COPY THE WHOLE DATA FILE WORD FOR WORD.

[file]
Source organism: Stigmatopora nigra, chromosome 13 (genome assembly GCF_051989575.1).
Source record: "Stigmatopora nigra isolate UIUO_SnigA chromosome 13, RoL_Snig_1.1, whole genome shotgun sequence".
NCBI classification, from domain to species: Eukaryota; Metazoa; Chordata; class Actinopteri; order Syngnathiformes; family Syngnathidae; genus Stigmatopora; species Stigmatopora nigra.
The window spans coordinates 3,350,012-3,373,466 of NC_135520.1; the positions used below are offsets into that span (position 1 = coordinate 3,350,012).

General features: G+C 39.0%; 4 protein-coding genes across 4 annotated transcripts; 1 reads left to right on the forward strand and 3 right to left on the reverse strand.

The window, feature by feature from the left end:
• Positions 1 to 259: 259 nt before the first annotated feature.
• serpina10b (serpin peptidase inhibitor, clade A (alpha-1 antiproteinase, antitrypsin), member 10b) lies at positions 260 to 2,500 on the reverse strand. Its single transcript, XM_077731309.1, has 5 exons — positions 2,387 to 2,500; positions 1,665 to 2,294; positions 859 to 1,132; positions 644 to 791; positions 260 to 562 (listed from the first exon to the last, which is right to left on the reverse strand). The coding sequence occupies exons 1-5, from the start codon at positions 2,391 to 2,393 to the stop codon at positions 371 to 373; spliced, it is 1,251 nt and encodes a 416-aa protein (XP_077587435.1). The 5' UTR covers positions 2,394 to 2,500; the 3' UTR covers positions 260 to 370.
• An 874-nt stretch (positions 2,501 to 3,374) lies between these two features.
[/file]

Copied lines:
Source organism: Stigmatopora nigra, chromosome 13 (genome assembly GCF_051989575.1).
Source record: "Stigmatopora nigra isolate UIUO_SnigA chromosome 13, RoL_Snig_1.1, whole genome shotgun sequence".
NCBI classification, from domain to species: Eukaryota; Metazoa; Chordata; class Actinopteri; order Syngnathiformes; family Syngnathidae; genus Stigmatopora; species Stigmatopora nigra.
The window spans coordinates 3,350,012-3,373,466 of NC_135520.1; the positions used below are offsets into that span (position 1 = coordinate 3,350,012).

General features: G+C 39.0%; 4 protein-coding genes across 4 annotated transcripts; 1 reads left to right on the forward strand and 3 right to left on the reverse strand.

The window, feature by feature from the left end:
• Positions 1 to 259: 259 nt before the first annotated feature.
• serpina10b (serpin peptidase inhibitor, clade A (alpha-1 antiproteinase, antitrypsin), member 10b) lies at positions 260 to 2,500 on the reverse strand. Its single transcript, XM_077731309.1, has 5 exons — positions 2,387 to 2,500; positions 1,665 to 2,294; positions 859 to 1,132; positions 644 to 791; positions 260 to 562 (listed from the first exon to the last, which is right to left on the reverse strand). The coding sequence occupies exons 1-5, from the start codon at positions 2,391 to 2,393 to the stop codon at positions 371 to 373; spliced, it is 1,251 nt and encodes a 416-aa protein (XP_077587435.1). The 5' UTR covers positions 2,394 to 2,500; the 3' UTR covers positions 260 to 370.
• An 874-nt stretch (positions 2,501 to 3,374) lies between these two features.